A United Parcel Service Van from the rear quarter. Location of image unknown. Im

UPS orders 150 trucks with plastic bodies

United Parcel Service has placed an order for 150 delivery vans from Utilimaster featuring plastic bodies in a move expected to save up to 40 percent of the fuel consumed by comparable aluminum body trucks.

The composite plastic paneled UPS trucks are expected to be put into service by fall, and will primarily be used in the long-haul delivery routes of the West, according to a report by Jim Motavalli of the New York Times.

The plastic body trucks have been in development for three years, and were field tested in five different regions for a full year before UPS placed the order.

“We wanted to put these trucks out in our operational centers to duplicate the real world conditions our vehicles undergo,” reportedly stated Dale Spencer, director of automotive engineering at UPS.

He referred to the prototypes as “rolling test beds” for the new technology that combines recycled plastics and used tires to create a lightweight composite.

Utilimaster, builder of the trucks specified as CV-23, is a fabricator of custom commercial vehicles in Indiana. The vans feature a 150-horsepower, 4-cylinder Isuzu diesel engine, significantly more fuel efficient than the ones built by General Motors and Cummins used in the P70 package cars currently in use.

There is a trade-off, however, in weight savings at the cost of cargo space. The plastic body trucks weigh 8,600 lbs, 900 lbs less than the P70 models, but the CV-23 has 70 cubic feet less cargo capacity.

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Nevertheless, the field tests have convinced UPS the plastic bodied trucks would meet all their performance requirements and Lynnette McIntire, a sustainability spokeswoman for UPS, believes the composites may eventually be used in interstate and heavier trucks.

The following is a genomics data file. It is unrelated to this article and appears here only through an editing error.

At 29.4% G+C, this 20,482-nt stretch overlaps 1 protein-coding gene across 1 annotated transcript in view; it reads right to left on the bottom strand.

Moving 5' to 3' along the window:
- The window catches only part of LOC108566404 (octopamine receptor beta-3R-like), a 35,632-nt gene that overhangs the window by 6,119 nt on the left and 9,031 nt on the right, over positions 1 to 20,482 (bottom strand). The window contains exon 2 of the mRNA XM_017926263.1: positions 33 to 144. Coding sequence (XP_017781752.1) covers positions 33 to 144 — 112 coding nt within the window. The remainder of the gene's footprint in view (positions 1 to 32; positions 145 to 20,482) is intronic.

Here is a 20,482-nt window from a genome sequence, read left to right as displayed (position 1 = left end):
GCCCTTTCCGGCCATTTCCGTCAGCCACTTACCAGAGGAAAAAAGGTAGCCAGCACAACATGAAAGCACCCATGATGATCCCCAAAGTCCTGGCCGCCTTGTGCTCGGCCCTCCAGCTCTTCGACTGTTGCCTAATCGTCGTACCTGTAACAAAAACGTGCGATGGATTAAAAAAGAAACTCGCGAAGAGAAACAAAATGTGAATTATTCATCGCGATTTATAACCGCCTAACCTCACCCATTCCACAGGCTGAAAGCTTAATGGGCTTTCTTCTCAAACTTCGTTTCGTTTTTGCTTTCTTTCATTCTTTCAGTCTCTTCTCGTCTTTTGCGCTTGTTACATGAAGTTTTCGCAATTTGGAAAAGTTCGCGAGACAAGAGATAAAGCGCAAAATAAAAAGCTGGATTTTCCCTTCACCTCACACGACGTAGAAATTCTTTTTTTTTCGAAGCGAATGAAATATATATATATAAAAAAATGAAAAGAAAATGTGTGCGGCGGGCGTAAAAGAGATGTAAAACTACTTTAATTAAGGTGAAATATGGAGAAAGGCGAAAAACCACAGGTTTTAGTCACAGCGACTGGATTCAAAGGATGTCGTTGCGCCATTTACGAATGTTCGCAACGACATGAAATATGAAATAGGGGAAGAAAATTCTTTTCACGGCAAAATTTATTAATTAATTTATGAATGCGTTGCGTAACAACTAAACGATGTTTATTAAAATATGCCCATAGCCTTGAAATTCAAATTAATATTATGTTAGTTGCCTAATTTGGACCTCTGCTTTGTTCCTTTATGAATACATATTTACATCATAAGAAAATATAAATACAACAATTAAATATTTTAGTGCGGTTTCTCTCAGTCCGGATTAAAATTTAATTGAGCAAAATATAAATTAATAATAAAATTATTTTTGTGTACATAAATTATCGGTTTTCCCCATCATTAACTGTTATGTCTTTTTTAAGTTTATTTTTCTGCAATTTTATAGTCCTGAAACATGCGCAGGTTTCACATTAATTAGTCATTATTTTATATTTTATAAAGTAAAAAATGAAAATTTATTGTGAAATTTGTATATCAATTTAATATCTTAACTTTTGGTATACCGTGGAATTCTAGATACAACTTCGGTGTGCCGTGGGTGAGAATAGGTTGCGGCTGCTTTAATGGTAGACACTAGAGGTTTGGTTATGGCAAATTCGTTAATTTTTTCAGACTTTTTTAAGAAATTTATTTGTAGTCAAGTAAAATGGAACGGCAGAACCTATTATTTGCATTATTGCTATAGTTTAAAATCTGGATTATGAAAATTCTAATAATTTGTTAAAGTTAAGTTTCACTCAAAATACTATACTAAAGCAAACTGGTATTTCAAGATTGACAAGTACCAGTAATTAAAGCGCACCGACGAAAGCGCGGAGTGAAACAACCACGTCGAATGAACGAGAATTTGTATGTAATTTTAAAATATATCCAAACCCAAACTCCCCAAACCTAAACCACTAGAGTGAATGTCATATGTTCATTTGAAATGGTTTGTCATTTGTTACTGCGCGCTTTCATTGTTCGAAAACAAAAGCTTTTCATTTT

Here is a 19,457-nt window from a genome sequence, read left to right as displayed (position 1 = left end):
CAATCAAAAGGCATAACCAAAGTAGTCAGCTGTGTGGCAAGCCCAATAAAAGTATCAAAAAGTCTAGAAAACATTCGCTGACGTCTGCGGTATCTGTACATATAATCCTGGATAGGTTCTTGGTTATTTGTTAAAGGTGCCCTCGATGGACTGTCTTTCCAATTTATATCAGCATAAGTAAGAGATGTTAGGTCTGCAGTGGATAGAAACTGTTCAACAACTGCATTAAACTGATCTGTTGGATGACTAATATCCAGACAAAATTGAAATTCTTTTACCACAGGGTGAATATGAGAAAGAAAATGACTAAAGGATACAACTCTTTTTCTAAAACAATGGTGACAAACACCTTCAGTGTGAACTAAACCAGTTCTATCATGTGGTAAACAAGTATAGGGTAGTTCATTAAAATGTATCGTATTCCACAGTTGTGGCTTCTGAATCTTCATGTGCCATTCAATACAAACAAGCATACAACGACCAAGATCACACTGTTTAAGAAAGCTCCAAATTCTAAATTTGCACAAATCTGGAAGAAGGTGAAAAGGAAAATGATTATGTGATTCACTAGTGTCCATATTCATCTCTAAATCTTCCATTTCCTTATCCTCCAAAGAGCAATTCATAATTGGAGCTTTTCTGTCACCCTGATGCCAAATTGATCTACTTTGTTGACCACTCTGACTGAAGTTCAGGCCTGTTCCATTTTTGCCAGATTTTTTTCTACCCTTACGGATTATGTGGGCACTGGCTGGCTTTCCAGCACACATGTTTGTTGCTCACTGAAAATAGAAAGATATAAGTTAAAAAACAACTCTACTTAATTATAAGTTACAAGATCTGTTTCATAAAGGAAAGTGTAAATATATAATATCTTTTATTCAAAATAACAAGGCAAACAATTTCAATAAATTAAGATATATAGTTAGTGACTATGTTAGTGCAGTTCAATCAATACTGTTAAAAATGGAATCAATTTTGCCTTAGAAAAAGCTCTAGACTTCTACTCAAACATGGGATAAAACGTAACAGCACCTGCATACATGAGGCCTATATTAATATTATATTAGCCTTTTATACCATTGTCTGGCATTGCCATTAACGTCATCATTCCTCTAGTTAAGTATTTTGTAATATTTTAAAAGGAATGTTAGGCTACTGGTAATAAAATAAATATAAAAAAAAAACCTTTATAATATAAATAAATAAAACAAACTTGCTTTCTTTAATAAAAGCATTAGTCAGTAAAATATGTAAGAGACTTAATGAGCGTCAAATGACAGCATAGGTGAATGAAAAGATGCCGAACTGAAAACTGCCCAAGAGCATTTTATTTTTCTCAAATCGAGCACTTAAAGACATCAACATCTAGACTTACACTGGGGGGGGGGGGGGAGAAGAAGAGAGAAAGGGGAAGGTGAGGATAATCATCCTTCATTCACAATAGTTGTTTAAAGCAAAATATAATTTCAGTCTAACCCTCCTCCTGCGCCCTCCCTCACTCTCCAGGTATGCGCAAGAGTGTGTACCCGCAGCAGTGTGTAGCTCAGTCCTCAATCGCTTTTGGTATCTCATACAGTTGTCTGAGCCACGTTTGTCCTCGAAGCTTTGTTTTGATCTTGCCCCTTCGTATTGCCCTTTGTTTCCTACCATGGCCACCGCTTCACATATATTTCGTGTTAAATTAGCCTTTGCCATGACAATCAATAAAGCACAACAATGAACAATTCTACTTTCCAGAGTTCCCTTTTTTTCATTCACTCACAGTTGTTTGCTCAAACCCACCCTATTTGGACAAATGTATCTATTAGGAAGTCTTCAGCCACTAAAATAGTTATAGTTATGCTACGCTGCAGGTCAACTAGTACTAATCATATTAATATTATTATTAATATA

A wide array of plastics is used in the CV-23, including molded polyurethane that’s used for lower body panels, front fenders, the front bumpers and the dashboard. Thermoplastic olefin is used to form the instrument panel and interior trim.

Some structural components were made from polyethylene sheet-molding compound, like the body of the Chevy Corvette. On the roof, the trucks have a single piece of formed fiberglass-reinforced plastic, according to John Knudtson, vice president for product development at Utilimaster. The hood is also a fiberglass-reinforced molding.

As the plastic components are formed in the required UPS Corporate Brown, the trucks shouldn’t show scuffs or scratches like a normal truck. Though the prototypes had plastic floors, the production models will retain the sheet aluminum flooring of the current trucks.

Not only that, they should never need to be repainted.

Image source: Wikimedia Commons. Author: Flickr User qnr.

Comments

Strange that they would be willing to give up space volume, since package hauling is all about space rather than weight. The fuel savings must be significant enough that they're willing to add on the extra trucks to make up for the lost volume. The new trucks have a more streamlined look to them, but not sure why they would be "long haul" since that implies a lot of distance. A delivery van (these are usually called "walk-in vans") is not a long haul vehicle, it's meant to go door-to-door. By "long haul" they probably mean routes that are 100+ miles daily, such as those out here where I live.
It starts with New York City deliveries. But may be adapted for trucks that have tp ply the wide open spaces of the Big Sky Country.